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In Albert Camus' ‘‘L’Hote’’ or "The Guest," the theme of exile is a prevalent one. ("L'Hote" translates to "the guest" or "the host," which is a very interesting distinction.) Ironically, both men find themselves in very similar situations in the existenialist's world of exile that Camus describes. Daru is a teacher. He lives a life of exile (as did Camus), away from the life of a community or village.
The Arab is an exile in that he has killed a man. He has exiled himself from his own society by running away to avoid punishment. He will be further exiled now that he has been captured, by being sent to prison—where we can only surmise what his fate will be.
Daru is also "exiled" in that when he returns from walking the Arab part of the way to the jail (and then allowing him to choose where he will go), he finds a threatening note on his chalkboard:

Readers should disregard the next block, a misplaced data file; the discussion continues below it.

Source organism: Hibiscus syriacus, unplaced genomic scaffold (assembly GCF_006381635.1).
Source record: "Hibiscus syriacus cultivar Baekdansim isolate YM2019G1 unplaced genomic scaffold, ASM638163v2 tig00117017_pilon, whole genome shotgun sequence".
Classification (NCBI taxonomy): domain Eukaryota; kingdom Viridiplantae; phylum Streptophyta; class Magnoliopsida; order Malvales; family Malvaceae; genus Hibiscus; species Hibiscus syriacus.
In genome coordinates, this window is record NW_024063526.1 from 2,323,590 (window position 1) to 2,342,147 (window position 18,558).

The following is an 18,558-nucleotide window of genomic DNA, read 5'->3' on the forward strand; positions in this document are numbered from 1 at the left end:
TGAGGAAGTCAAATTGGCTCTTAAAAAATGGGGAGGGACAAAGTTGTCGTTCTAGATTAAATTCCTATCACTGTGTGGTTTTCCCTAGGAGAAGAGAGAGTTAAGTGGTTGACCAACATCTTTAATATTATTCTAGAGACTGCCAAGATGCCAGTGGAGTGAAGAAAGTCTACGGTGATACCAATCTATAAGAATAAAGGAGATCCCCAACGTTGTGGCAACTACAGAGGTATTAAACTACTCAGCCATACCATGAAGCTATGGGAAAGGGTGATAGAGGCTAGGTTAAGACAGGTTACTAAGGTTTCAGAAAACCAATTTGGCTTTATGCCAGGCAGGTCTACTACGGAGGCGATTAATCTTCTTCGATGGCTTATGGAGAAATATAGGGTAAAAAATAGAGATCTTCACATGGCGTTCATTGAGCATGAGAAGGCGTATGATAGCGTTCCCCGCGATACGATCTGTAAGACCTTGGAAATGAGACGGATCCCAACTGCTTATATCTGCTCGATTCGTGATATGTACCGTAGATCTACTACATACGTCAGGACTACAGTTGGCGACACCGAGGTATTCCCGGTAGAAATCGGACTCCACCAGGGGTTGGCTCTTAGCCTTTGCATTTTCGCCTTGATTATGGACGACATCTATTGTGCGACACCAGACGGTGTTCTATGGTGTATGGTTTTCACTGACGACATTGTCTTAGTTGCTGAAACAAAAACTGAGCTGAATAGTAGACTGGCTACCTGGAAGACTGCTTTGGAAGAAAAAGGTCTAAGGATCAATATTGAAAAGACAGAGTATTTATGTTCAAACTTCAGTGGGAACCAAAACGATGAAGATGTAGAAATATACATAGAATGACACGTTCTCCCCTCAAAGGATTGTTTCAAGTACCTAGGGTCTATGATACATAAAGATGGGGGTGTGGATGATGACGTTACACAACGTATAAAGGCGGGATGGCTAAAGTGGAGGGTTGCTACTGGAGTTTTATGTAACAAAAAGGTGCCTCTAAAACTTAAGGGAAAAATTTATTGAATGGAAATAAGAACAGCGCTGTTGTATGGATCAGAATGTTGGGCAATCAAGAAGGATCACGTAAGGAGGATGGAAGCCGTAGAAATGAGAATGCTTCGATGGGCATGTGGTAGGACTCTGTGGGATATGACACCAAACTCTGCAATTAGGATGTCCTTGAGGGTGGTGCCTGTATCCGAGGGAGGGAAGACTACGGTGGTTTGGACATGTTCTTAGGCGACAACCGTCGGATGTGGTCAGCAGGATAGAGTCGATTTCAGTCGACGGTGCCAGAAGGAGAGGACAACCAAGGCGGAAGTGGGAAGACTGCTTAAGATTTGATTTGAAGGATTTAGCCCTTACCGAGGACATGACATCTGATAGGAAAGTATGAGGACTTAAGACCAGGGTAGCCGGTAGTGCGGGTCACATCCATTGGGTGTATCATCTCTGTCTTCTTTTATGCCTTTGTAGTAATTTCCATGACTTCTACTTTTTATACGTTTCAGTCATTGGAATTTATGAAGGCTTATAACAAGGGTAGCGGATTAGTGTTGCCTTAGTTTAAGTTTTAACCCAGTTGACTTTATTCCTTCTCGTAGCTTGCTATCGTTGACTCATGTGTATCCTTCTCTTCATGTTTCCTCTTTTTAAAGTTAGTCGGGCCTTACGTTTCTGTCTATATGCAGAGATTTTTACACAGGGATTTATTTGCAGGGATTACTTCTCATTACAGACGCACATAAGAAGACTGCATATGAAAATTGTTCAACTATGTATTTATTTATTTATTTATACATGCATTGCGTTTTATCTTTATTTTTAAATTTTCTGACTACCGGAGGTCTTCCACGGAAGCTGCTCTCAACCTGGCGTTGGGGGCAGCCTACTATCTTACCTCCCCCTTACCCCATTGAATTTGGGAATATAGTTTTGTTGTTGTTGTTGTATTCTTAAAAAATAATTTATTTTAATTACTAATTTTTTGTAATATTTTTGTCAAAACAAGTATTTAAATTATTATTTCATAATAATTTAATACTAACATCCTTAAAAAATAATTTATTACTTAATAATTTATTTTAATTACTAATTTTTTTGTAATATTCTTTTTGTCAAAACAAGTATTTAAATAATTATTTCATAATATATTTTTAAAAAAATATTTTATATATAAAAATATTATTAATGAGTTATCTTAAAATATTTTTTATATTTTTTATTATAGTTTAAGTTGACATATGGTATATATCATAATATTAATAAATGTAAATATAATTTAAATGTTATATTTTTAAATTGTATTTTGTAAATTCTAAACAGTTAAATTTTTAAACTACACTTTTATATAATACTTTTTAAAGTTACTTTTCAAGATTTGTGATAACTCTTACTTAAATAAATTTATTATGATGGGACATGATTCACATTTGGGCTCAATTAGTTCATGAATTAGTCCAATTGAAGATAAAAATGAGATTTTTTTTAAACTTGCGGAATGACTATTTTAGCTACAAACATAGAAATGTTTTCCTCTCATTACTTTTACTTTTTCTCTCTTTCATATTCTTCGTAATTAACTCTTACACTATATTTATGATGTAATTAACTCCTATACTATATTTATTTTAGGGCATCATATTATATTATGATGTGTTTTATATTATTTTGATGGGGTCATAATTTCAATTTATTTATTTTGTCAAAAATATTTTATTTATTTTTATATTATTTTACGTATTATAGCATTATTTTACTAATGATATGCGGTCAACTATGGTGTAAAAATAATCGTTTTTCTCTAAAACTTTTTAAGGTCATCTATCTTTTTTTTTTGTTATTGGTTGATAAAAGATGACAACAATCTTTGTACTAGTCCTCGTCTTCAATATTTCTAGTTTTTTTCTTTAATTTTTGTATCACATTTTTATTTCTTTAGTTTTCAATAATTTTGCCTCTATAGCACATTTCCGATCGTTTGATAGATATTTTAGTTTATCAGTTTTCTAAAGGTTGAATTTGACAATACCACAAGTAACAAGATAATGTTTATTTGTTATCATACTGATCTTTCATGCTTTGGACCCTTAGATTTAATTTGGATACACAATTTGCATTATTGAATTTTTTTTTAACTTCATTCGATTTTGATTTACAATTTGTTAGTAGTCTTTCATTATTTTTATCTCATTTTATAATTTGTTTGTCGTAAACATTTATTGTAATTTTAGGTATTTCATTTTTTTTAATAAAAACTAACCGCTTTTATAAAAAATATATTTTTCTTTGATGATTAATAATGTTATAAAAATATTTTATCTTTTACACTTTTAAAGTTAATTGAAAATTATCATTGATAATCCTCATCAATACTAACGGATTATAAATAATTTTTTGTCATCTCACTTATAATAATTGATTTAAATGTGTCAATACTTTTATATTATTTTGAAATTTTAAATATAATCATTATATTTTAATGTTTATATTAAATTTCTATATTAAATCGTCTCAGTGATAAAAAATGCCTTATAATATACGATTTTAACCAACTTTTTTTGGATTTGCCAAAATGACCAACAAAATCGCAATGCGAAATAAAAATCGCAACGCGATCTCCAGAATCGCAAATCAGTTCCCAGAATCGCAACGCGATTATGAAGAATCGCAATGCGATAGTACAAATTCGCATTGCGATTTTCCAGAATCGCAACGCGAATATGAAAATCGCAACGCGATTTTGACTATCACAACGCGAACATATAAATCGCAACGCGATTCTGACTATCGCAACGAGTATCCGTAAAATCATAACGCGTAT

You handed over our brother. You will pay for this.
And so Daru would have been exiled by the policeman, Balducci, for not taking the Arab to the jail. However, he is rejected by society in light of the threat made by the Arab's companions—erroneously so, as Daru has done nothing wrong. However, their threat is clear.
Both men make choices (conscious choices, as Camus sees it) that affect their lives and make them both exiles from society.